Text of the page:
Georgie’s Alibi Monkey Bar, a bar and restaurant on Wilton Drive, on March 6 had socially distant tables inside and outside.

Bartenders and servers wore masks, but a go-go dancer who was dancing on a platform near the dance floor did not wear one.

Small groups of patrons who were standing on the dance floor were also not wearing masks.

A drag queen who greeted patrons inside Georgie’s Alibi Monkey Bar was wearing a mask and a face shield. Windows were also open to provide additional ventilation.

Several dozen people at Hunters, a nightclub in the same strip mall where Georgie’s Alibi Monkey Bar is located, on the same night were crowded onto an outside patio as they were drinking. Lit, a bar a few blocks away on Wilton Drive, had cornhole and other games set up in the parking lot.

Other bars and restaurants along Wilton Drive had tables placed along the sidewalk. Indoor dining was also available, but at limited capacity in order to adhere to social distancing rules.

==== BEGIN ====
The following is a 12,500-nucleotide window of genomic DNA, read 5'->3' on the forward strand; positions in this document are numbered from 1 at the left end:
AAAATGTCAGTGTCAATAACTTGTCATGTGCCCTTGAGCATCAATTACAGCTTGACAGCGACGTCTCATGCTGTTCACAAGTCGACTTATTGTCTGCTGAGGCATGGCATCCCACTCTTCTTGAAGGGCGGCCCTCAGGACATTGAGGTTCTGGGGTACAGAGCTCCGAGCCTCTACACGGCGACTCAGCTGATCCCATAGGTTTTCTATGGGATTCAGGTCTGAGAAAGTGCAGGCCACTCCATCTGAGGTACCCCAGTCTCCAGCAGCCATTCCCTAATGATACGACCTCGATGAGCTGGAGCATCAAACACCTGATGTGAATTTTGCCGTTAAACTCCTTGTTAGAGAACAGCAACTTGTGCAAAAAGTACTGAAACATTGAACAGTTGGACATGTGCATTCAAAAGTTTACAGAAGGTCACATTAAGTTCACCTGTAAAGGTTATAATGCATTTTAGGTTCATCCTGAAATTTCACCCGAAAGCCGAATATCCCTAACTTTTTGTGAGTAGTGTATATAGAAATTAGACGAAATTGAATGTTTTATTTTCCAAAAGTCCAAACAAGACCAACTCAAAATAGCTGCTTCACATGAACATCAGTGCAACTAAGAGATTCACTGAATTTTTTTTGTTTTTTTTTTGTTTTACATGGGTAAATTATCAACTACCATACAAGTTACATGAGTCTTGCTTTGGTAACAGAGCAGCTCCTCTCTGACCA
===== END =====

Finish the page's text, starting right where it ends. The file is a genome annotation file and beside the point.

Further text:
Broward County as of last Oct. 16 has allowed businesses to serve food and alcohol to remain open until midnight, and offer dine-in service until midnight.

“Social distancing and facial covering requirements, restaurant capacity limits, and sanitation and safety requirements to prevent the spread of the Coronavirus (COVID-19) remain in effect,” reads the city of Wilton Manors’ website.

The website notes businesses “licensed to serve food may operate at up to 100 percent of indoor capacity if a distance of six feet is maintained between tables, and no more than six people at a table.” Bars that “only serve alcohol, and are not licensed to serve food, must operate at no more than 50 percent of their indoor capacity.”